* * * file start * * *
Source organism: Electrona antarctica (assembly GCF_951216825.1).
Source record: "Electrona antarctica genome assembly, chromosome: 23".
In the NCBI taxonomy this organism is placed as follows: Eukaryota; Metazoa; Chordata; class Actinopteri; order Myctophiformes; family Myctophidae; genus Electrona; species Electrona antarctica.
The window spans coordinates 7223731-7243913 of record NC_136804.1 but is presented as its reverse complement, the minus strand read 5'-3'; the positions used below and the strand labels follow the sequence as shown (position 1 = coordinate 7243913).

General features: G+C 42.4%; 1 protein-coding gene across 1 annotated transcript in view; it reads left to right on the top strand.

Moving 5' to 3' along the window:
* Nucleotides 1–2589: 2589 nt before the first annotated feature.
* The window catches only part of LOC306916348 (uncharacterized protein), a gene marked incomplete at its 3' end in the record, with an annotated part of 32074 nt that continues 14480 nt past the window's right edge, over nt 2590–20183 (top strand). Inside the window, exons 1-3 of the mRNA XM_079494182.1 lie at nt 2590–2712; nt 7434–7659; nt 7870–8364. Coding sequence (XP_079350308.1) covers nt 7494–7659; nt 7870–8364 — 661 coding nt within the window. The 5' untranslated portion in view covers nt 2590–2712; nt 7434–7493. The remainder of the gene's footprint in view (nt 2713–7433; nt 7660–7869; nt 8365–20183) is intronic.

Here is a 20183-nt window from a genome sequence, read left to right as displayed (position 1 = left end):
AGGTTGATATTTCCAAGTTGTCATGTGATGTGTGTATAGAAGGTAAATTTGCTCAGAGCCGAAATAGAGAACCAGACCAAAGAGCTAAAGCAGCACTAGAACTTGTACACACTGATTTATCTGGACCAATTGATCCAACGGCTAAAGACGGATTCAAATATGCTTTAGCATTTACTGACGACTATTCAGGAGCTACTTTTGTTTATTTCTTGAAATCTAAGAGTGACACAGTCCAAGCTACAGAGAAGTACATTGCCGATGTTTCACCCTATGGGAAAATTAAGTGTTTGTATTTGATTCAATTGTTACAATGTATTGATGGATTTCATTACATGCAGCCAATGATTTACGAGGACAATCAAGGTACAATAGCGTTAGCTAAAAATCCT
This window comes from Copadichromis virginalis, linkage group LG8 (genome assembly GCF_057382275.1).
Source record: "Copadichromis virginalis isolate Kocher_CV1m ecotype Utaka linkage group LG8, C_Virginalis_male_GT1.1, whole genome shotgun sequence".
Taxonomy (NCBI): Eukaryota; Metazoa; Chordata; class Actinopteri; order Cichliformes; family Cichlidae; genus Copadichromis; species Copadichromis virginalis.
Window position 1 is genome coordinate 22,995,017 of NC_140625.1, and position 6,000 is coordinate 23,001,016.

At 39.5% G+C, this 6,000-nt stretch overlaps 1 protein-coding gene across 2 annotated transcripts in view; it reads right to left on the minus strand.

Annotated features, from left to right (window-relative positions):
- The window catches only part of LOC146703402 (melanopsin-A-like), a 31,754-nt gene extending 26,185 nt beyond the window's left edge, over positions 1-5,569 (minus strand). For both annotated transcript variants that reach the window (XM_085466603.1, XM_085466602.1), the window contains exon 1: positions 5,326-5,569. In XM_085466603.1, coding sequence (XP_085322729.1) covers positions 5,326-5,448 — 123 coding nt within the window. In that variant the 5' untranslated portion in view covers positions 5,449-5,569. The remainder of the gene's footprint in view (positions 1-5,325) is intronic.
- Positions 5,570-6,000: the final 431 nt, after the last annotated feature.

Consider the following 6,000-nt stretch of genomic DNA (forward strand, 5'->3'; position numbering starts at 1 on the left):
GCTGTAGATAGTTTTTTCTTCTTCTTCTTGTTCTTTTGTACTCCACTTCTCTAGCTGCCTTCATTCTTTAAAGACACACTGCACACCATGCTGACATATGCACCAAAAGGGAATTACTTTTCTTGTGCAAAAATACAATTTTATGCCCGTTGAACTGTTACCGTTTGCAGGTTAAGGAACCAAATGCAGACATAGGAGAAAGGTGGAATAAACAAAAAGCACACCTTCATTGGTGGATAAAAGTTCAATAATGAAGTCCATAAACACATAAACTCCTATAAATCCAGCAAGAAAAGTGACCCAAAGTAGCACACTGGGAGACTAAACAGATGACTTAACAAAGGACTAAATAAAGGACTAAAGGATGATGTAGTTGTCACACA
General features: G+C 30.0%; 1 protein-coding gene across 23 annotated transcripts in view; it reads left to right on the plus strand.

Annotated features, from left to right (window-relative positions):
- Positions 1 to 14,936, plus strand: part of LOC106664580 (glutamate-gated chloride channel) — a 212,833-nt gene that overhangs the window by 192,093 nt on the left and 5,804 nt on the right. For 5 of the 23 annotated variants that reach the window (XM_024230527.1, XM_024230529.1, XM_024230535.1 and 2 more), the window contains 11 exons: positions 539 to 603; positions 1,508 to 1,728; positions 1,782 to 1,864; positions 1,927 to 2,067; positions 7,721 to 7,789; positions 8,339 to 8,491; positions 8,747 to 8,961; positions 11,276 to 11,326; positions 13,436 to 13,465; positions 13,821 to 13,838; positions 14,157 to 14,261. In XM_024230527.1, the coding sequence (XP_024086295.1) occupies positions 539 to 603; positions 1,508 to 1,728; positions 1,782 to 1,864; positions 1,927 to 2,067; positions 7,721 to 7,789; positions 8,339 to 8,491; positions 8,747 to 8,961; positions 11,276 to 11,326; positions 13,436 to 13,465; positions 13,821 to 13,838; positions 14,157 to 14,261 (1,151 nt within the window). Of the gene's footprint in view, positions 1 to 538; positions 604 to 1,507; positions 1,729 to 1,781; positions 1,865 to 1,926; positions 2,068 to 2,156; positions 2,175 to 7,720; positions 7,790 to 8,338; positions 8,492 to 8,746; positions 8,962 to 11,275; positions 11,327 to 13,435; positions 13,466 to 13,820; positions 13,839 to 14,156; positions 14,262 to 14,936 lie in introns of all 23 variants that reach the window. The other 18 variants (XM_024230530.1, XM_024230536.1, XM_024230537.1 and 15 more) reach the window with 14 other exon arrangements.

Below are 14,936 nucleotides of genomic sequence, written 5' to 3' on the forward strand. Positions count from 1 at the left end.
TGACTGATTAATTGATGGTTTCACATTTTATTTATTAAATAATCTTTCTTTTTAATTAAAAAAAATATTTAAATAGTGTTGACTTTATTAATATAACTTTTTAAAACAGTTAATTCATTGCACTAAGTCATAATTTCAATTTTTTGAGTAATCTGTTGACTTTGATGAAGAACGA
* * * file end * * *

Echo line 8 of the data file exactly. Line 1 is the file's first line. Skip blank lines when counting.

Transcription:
* The window catches only part of LOC306916348 (uncharacterized protein), a gene marked incomplete at its 3' end in the record, with an annotated part of 32074 nt that continues 14480 nt past the window's right edge, over nt 2590–20183 (top strand). Inside the window, exons 1-3 of the mRNA XM_079494182.1 lie at nt 2590–2712; nt 7434–7659; nt 7870–8364. Coding sequence (XP_079350308.1) covers nt 7494–7659; nt 7870–8364 — 661 coding nt within the window. The 5' untranslated portion in view covers nt 2590–2712; nt 7434–7493. The remainder of the gene's footprint in view (nt 2713–7433; nt 7660–7869; nt 8365–20183) is intronic.